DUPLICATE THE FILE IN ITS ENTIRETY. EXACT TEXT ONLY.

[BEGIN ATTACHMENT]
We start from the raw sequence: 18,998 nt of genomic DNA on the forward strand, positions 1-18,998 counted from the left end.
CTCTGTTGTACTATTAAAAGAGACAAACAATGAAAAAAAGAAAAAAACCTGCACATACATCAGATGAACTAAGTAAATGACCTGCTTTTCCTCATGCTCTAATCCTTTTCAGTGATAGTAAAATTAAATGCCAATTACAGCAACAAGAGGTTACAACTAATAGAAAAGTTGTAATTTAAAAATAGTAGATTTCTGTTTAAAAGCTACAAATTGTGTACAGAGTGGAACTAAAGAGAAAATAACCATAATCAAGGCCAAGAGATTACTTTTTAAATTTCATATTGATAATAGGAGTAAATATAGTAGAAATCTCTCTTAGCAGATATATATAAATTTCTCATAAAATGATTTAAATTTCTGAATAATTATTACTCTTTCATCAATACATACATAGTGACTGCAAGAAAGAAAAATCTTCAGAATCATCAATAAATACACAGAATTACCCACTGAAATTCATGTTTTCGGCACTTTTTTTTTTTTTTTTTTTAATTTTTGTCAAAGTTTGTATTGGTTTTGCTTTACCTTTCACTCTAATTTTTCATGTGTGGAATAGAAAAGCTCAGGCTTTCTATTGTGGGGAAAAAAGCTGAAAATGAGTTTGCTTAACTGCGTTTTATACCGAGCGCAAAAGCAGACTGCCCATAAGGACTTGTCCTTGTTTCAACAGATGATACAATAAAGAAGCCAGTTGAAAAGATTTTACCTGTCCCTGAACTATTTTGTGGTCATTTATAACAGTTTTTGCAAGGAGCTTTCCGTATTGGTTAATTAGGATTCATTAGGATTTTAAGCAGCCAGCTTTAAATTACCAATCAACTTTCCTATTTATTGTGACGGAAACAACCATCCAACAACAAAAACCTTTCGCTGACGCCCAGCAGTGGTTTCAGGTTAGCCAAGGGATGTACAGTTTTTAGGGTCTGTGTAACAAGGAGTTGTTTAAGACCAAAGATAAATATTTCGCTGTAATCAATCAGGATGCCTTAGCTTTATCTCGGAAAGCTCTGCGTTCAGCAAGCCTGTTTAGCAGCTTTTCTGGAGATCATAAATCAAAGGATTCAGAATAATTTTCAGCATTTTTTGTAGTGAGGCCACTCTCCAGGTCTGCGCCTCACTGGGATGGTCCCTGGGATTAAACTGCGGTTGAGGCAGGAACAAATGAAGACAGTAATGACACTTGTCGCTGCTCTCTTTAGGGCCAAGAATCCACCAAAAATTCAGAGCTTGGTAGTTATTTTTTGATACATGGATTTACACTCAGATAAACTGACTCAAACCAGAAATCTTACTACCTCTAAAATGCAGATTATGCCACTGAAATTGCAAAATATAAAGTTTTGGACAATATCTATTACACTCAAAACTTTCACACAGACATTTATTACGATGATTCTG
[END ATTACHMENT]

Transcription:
We start from the raw sequence: 18,998 nt of genomic DNA on the forward strand, positions 1-18,998 counted from the left end.
CTCTGTTGTACTATTAAAAGAGACAAACAATGAAAAAAAGAAAAAAACCTGCACATACATCAGATGAACTAAGTAAATGACCTGCTTTTCCTCATGCTCTAATCCTTTTCAGTGATAGTAAAATTAAATGCCAATTACAGCAACAAGAGGTTACAACTAATAGAAAAGTTGTAATTTAAAAATAGTAGATTTCTGTTTAAAAGCTACAAATTGTGTACAGAGTGGAACTAAAGAGAAAATAACCATAATCAAGGCCAAGAGATTACTTTTTAAATTTCATATTGATAATAGGAGTAAATATAGTAGAAATCTCTCTTAGCAGATATATATAAATTTCTCATAAAATGATTTAAATTTCTGAATAATTATTACTCTTTCATCAATACATACATAGTGACTGCAAGAAAGAAAAATCTTCAGAATCATCAATAAATACACAGAATTACCCACTGAAATTCATGTTTTCGGCACTTTTTTTTTTTTTTTTTTTAATTTTTGTCAAAGTTTGTATTGGTTTTGCTTTACCTTTCACTCTAATTTTTCATGTGTGGAATAGAAAAGCTCAGGCTTTCTATTGTGGGGAAAAAAGCTGAAAATGAGTTTGCTTAACTGCGTTTTATACCGAGCGCAAAAGCAGACTGCCCATAAGGACTTGTCCTTGTTTCAACAGATGATACAATAAAGAAGCCAGTTGAAAAGATTTTACCTGTCCCTGAACTATTTTGTGGTCATTTATAACAGTTTTTGCAAGGAGCTTTCCGTATTGGTTAATTAGGATTCATTAGGATTTTAAGCAGCCAGCTTTAAATTACCAATCAACTTTCCTATTTATTGTGACGGAAACAACCATCCAACAACAAAAACCTTTCGCTGACGCCCAGCAGTGGTTTCAGGTTAGCCAAGGGATGTACAGTTTTTAGGGTCTGTGTAACAAGGAGTTGTTTAAGACCAAAGATAAATATTTCGCTGTAATCAATCAGGATGCCTTAGCTTTATCTCGGAAAGCTCTGCGTTCAGCAAGCCTGTTTAGCAGCTTTTCTGGAGATCATAAATCAAAGGATTCAGAATAATTTTCAGCATTTTTTGTAGTGAGGCCACTCTCCAGGTCTGCGCCTCACTGGGATGGTCCCTGGGATTAAACTGCGGTTGAGGCAGGAACAAATGAAGACAGTAATGACACTTGTCGCTGCTCTCTTTAGGGCCAAGAATCCACCAAAAATTCAGAGCTTGGTAGTTATTTTTTGATACATGGATTTACACTCAGATAAACTGACTCAAACCAGAAATCTTACTACCTCTAAAATGCAGATTATGCCACTGAAATTGCAAAATATAAAGTTTTGGACAATATCTATTACACTCAAAACTTTCACACAGACATTTATTACGATGATTCTG